Preserving native species requires intensive management of human-dominated ecosystems  that contain a mixture of native and non-native species, Moyle added. "We humans decide by our actions which of these species are desirable and worth preserving often without making a conscious choice.qqq"

That's exactly what happened during the early 20th century, when governments and developers decided irrigation, water supply, and hydropower were more important than healthy salmon runs.

But that won't stop the bass blame-game by native fish and environmental groups and the politicians who are all too eager to curry their favor.

(This article appeared originally in B.A.S.S. Times.)


Oregon Bass Anglers Work to Prevent Illegal Introductions

In the Pacific Northwest, salmon, trout, and steelhead are taken care of first, then the remainder follow along. Meanwhile, warmwater (bass, walleye, crappie, catfish) folks are thought to be responsible for the majority of illegal fish introductions.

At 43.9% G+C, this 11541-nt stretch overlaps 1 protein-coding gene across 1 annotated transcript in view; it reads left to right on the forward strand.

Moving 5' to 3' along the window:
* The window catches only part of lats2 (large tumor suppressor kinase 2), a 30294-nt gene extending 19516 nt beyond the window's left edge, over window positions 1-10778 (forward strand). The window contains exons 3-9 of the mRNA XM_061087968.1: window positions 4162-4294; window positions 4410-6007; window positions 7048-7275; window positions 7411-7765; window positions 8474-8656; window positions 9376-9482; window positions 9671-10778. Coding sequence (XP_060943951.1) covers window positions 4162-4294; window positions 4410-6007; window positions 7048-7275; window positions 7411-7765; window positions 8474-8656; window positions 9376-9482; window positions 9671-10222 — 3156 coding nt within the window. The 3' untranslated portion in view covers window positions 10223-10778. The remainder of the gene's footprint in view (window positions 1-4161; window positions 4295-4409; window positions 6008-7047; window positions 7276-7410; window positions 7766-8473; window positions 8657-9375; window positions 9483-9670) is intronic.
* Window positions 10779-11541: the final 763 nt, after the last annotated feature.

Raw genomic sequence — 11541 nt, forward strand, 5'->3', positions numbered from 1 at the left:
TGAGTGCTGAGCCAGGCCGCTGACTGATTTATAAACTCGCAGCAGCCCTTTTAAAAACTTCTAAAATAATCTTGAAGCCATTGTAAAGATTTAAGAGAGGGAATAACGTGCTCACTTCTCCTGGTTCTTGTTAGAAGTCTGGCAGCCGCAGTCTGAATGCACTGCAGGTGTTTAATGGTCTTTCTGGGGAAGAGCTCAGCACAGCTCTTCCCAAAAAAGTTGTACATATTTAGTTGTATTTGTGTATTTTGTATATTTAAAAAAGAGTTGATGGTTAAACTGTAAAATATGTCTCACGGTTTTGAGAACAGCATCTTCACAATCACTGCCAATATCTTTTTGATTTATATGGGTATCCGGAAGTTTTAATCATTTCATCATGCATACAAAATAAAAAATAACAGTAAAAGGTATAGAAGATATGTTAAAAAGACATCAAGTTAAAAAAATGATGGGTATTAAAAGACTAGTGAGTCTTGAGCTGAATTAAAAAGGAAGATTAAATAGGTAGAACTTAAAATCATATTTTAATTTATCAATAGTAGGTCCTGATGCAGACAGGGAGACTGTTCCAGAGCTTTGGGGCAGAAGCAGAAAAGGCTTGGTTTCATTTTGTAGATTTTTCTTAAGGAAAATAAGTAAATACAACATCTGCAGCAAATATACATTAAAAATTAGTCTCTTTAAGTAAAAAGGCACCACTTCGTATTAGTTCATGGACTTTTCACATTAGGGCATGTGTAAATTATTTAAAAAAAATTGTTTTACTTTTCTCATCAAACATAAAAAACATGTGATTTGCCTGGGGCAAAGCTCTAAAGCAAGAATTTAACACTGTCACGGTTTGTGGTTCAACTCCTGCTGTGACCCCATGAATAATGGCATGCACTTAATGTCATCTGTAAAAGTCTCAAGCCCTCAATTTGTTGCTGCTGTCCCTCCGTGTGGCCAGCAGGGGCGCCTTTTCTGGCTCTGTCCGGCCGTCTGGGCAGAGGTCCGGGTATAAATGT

Oregon B.A.S.S.  Nation, The Bass Federation, and Oregon Black Bass Action Committee founded the Turn In Illegal Introductions (TI3) program to counter this image and prevent the spread of non-native species.

Founded four years ago, it has evolved into a mainstream program, which helps prevent illegal transporting by all anglers, not just those who fish warmwater.  And it shows that bass fishermen are willing to put their money where their mouth is.

Oregon State Police Game Enforcement has embraced the program, and has allowed TI3 to use the same telephone number  used by the TIP (Turn In Poachers), a program introduced and funded by the Oregon Hunters Association.

Thus far, no reward has been paid out. The money is held in escrow, and the desire is that any convicted offender be charged with the responsibility of repaying any funds expended in his conviction.